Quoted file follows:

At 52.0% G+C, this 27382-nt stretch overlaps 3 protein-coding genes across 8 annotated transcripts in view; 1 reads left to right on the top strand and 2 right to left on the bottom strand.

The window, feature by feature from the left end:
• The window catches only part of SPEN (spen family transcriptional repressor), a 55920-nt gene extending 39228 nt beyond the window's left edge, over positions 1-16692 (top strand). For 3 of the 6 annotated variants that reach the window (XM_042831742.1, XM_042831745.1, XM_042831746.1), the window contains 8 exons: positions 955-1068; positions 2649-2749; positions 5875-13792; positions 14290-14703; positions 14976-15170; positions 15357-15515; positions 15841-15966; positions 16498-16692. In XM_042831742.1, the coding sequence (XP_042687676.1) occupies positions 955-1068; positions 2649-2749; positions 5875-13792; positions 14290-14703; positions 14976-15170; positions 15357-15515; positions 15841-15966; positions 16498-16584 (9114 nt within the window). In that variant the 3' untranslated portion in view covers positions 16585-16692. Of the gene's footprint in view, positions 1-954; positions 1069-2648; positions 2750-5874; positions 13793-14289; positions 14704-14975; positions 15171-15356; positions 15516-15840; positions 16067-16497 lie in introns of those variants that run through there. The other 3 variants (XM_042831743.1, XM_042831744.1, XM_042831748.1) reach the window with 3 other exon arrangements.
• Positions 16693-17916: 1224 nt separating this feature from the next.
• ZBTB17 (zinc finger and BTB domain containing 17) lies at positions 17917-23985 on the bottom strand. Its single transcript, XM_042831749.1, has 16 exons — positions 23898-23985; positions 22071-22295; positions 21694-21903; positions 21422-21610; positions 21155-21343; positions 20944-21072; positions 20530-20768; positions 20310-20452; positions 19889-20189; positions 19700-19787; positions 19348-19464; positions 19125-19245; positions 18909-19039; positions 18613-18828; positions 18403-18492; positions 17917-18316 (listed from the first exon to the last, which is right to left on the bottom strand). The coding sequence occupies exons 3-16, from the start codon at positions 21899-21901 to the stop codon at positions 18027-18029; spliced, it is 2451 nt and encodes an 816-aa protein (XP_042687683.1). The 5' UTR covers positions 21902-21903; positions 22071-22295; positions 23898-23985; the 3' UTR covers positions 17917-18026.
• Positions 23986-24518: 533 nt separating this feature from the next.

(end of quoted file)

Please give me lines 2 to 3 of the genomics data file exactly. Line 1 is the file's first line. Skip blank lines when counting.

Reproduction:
The window, feature by feature from the left end:
• The window catches only part of SPEN (spen family transcriptional repressor), a 55920-nt gene extending 39228 nt beyond the window's left edge, over positions 1-16692 (top strand). For 3 of the 6 annotated variants that reach the window (XM_042831742.1, XM_042831745.1, XM_042831746.1), the window contains 8 exons: positions 955-1068; positions 2649-2749; positions 5875-13792; positions 14290-14703; positions 14976-15170; positions 15357-15515; positions 15841-15966; positions 16498-16692. In XM_042831742.1, the coding sequence (XP_042687676.1) occupies positions 955-1068; positions 2649-2749; positions 5875-13792; positions 14290-14703; positions 14976-15170; positions 15357-15515; positions 15841-15966; positions 16498-16584 (9114 nt within the window). In that variant the 3' untranslated portion in view covers positions 16585-16692. Of the gene's footprint in view, positions 1-954; positions 1069-2648; positions 2750-5874; positions 13793-14289; positions 14704-14975; positions 15171-15356; positions 15516-15840; positions 16067-16497 lie in introns of those variants that run through there. The other 3 variants (XM_042831743.1, XM_042831744.1, XM_042831748.1) reach the window with 3 other exon arrangements.